The second way salmon and trout bite requires attention being paid by the angler. It’s not uncommon for a laker or a salmon to swim up in the water column to grab the jig, putting slack into the line. Anglers should be aware of how far they are lifting and dropping their jig, and should the jig not fall as far as it should, this is a sure sign that a fish has it, and a big hookset while reeling like crazy can often times stick these aggressive biters. A common telltale is a pile of line on the surface instead of a semi-taught line as the jig falls. This happens multiple times throughout most guide days, and the anglers that notice this are quite often rewarded with a fish that may otherwise have gotten away – the jig spat out quickly.
On the uplift—it’s not uncommon for bites to occur on the uplift of a jigging stroke. An angler is lifting the rod, and all of a sudden, there’s slack in the line when the weight of the jig should be keeping the line tight. A quick hook set is the only way to stick these fish, and a longer bass style fishing rod is critical here, due to the added ability to move line quickly.
Jigging away—When using good sonar units to mark fish, it is common to see our jigs fall towards fish. One way to trigger a reaction strike from lake trout and salmon is to mimic a fleeing baitfish. In order to get this kind of response, a jig can be jigged up and away from fish to trigger bites. A quick jig, reel several cranks, another quick jig, followed by more cranks of the reel is the most common method used to trigger these powerful reaction strikes. Another alternative form to get fish to chase a jig, is to just reel quickly away from fish that are known to be in the area. It’s fairly common to hook a fish reeling quickly when another angler on the boat has a fish on, and the angler is simply reeling up to get their line out of the way. On a recent trip, I had a fish chase my jig all the way to the boat from 87 feet of water, trying to eat the jig even as it came out of the water! Had I known I had a chaser, I would have slowed down just a smidge, to give the fish time to eat, but since I was focused on getting the net for my customer, I had no idea that I had an aggressive lake trout chasing my jig.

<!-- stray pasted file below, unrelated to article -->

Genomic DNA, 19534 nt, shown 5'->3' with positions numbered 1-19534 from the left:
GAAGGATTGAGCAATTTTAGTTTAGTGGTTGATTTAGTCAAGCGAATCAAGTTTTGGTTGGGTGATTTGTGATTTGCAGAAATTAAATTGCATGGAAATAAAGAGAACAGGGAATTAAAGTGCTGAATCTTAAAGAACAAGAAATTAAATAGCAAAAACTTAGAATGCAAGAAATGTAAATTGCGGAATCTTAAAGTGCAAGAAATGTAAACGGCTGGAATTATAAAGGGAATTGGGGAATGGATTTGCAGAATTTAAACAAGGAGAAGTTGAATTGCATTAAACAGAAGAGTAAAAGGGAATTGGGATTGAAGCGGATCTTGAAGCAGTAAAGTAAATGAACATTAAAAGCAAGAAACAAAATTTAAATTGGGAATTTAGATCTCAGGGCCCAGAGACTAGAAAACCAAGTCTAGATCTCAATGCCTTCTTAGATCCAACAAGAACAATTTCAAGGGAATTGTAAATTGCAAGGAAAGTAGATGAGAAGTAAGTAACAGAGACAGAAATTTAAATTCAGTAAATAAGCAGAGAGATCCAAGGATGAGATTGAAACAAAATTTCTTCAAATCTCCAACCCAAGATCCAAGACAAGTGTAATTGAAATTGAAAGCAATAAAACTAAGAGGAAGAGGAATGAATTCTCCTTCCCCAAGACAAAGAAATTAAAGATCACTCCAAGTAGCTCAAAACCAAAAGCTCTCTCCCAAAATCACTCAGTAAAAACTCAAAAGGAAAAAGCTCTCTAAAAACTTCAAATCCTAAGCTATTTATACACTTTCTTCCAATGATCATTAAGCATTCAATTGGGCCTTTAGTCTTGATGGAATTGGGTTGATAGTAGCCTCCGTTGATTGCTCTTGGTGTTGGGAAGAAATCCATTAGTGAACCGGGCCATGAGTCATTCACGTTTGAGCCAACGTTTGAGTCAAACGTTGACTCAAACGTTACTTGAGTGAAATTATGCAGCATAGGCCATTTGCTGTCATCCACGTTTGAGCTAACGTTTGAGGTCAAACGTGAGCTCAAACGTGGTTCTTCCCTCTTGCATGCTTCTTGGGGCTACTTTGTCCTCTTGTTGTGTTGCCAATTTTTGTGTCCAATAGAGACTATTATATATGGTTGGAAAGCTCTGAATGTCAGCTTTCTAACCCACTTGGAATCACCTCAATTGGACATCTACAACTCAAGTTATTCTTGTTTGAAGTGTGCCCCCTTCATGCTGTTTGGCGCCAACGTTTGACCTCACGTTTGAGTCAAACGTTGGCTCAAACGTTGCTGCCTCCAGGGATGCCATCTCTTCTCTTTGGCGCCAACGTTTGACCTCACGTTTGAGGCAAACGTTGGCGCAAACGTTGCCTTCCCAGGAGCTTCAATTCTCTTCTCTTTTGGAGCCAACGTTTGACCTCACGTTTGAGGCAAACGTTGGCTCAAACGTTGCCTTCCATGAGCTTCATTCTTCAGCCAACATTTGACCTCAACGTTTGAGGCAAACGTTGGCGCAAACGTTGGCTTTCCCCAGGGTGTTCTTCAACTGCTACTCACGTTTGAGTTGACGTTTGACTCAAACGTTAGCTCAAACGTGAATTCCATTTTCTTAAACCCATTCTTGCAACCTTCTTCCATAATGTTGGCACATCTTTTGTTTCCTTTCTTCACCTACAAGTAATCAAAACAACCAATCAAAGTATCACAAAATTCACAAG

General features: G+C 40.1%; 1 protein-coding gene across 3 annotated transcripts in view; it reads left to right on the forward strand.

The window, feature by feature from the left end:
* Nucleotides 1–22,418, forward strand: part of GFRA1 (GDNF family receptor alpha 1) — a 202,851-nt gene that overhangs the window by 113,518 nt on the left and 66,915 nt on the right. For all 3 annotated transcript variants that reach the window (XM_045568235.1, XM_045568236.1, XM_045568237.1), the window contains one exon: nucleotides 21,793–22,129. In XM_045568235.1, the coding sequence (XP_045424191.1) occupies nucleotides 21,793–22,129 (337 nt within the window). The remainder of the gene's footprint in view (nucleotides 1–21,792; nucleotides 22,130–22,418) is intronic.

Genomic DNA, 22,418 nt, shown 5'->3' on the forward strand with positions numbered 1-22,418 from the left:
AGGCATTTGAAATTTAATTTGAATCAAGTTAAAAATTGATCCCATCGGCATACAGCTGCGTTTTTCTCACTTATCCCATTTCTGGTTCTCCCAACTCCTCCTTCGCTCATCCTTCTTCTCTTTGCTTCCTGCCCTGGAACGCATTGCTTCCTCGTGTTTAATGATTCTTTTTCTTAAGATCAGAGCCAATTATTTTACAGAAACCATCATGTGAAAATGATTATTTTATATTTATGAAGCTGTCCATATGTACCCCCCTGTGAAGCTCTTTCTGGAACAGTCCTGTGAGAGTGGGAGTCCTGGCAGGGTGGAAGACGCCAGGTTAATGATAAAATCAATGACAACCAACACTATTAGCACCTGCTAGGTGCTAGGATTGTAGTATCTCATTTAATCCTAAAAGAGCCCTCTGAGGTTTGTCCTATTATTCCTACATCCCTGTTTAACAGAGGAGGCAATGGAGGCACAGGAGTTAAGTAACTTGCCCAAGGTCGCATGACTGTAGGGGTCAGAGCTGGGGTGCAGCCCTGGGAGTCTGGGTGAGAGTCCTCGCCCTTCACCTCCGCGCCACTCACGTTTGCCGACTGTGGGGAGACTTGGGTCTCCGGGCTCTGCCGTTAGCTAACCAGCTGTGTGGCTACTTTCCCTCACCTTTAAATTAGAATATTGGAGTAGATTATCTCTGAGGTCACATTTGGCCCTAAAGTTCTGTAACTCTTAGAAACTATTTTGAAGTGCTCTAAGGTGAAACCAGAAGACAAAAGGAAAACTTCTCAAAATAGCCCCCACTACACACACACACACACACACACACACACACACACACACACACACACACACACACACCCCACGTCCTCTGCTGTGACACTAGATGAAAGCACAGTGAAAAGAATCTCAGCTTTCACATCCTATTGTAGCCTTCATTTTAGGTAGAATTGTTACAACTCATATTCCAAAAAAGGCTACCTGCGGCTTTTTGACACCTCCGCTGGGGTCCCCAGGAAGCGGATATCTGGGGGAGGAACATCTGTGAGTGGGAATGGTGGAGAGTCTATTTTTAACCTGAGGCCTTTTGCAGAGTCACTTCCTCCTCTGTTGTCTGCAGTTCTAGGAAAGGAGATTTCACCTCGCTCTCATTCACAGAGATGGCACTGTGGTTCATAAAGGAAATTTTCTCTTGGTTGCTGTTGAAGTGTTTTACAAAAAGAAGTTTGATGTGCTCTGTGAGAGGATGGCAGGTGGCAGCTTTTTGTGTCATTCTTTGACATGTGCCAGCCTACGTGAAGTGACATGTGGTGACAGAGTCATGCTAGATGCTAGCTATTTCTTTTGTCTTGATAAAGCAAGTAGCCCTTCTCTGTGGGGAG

Boat control is critical in the sense that we need to understand how we are going to fish. Do we need the boat to hold in a specific spot because we want to fish a particular depth or contour break line, or do we intend to drift a flat covering lots of water looking for active fish?. To further discuss boat control means to break down into two categories how we intend to present our jigs.
For salmon and lake trout in particular, jigs should often be close to the bottom, if not occasionally bumping the bottom. If we intend to drift with the wind, we can use a motor, whether it is an electric trolling motor or a kicker motor, to hold the boat in a particular depth as we drift along. Using a drift sock can greatly slow the rate of drift, very often enabling us to feel the bottom. Drifting too quickly pulls the jigs away from the bottom, and more and more line must be let out to continually stay in contact with where the bottom is, and where the fish mostly hold. For this technique, boat speed is the crucial aspect that will help success rates.
For vertical jigging, the more vertical our presentation, the better our success when fishing a specific depth or contour break line. To hold in a particular spot, depth, or contour, I prefer the use of an electric trolling motor to accomplish the task, but a kicker motor put in and out of gear is a perfectly acceptable alternative. While holding on a spot, it is also possible to cast jigs out away from the boat, let them fall and jig them back with great results.